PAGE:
- Set up a Google Adwords (pay-per-click) campaign that ties into web analytics. While Pay-Per-Click advertising is not the same as SEO because it is paid for, you can use Adwords to see the exact keywords that were typed in the search engine by a visitor. To start out, make sure to check the setting “broad match” so that you allow a variety of keywords to prompt your advertisement. While you have to pay for this service (you can rank for the first paid advertisement slot within 24 hours) it will help you learn about the keywords that will benefit your website.
- After you pick your keywords, it is important to make sure you aren’t just shoving keywords into your site without good content. Even if your site is easily found by search engine robots, you must have unique, correct, specific, and appealing content in order to entice online consumers to actually stay on your site. Updating your content often is also important; if you regularly update your website, you are giving consumers more reason to return. One of the best ways to ensure new content is to blog. We recommend blogging at least twice a week to keep a constant stream of content flowing. Search engine robots will also visit your site more often as it is updated, leading to a quicker index in the future.
- One of the hardest parts of SEO is acquiring incoming links. The only way you can make sure that other people link your website is to have good content. This is something that is sort of out of your hands, but by networking and blogging, you can often acquire incoming links. It is important to create social media accounts on popular websites and add links to your website on your profiles. Good websites to make accounts on are Facebook, Twitter and LinkedIn. It is also helpful to add your website to directories like Yelp, Google Places, Yp.com and industry-specific directories like Angieslist.com. You should also register your website’s blog on blog directories like Blogcatalogue.com.
- Do not try to fool the search engines. While it may seem appealing and easy just to stuff your website full of keywords to up your traffic, it is the easiest way to get your website penalized or even banned from search engines completely. Search engines need their results to reflect accurately on content, not on link farms, alt text spamming, cloaking or keyword stuffing.
Optimizing your blog for search engines is similar to optimizing your website. With a little planning and effort, your blog will give your SEO efforts a big boost! It will take some time to establish yourself as a reliable information source in the blogosphere, and the more relevant blogs you post with valuable content, the sooner this will happen. We try to encourage clients to blog twice each week.
You want each blog post (or web page) to focus on one subject or topic. Your topic should be fairly focused because you want to keep your readers engaged and make sure you leave yourself topics to cover in future blogs, too! This will also help you determine which keywords each blog post should try to incorporate.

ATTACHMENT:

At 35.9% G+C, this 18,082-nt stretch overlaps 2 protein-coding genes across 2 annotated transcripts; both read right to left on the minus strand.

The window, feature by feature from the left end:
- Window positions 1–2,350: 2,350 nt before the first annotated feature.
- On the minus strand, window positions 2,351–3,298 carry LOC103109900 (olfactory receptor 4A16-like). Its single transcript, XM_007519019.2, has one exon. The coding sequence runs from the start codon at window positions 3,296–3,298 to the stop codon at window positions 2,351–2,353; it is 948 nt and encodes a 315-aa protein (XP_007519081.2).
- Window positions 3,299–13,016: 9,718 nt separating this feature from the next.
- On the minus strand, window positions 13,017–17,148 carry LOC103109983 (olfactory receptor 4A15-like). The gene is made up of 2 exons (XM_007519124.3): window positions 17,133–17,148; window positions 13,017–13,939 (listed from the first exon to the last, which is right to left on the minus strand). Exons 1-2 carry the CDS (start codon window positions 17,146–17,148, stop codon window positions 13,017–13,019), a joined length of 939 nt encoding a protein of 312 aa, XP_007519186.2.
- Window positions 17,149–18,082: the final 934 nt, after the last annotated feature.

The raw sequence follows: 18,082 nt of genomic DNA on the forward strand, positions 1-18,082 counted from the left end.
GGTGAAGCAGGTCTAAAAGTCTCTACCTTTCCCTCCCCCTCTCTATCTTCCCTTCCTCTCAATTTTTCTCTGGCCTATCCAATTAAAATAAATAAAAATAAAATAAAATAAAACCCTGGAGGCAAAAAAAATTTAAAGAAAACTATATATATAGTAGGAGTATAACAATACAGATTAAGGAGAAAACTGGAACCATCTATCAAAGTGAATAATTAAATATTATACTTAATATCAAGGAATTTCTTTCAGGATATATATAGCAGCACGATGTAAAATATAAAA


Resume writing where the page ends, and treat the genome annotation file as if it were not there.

Much like writing a research paper in school, you should develop an ‘Introduction’, ‘Body’, and a ‘Conclusion’ or ‘Call to Action’ to get the reader to engage in your site further, and become a Lead.
Read our blog on developing subjects to blog about if you’re stumped on what to write about.
If you want to optimize your blog, you’re most likely also optimizing your website as well, and you are using your blog as a way to increase traffic to your website and get new leads. When developing your website/ blog optimization strategy, you need to determine your list of ‘keywords’ (or phrases) that you will focus your optimization campaign around.
Your keywords will be terms you think potential clients you’d like to reach would type into a search engine while looking for your services. For example, if you are a broker focusing on student apartments in the Fenway neighborhood, you might choose a keyword like ‘Fenway apartments’ or ‘Fenway student apartments’.
There are a variety of free online tools you can use to learn about the popularity of the terms you are considering using and also to get suggestions for new terms. You can also view the presentation from our Logic Classroom about Long Tail Keywords and Keyword Strategy to learn more.
I’VE GOT MY KEYWORD LIST, NOW WHAT?
It’s important to try to keep these terms in mind when writing your blogs, and develop blog topics that incorporate these words to help improve your site’s organic search engine ranking for them. As a result, more visitors interested in what you’re selling (Fenway student apartments) will find your blog, and therefore your services, more easily.
You want to use your keywords in as many places as possible, such as in the URL of the page, in the Title of the Page, in the Header, etc. without being ‘spammy.’ If you want to learn more about keyword placement on your website, please read this blog about optimizing your website with keywords.
PRACTICAL TIPS FROM THE PROS: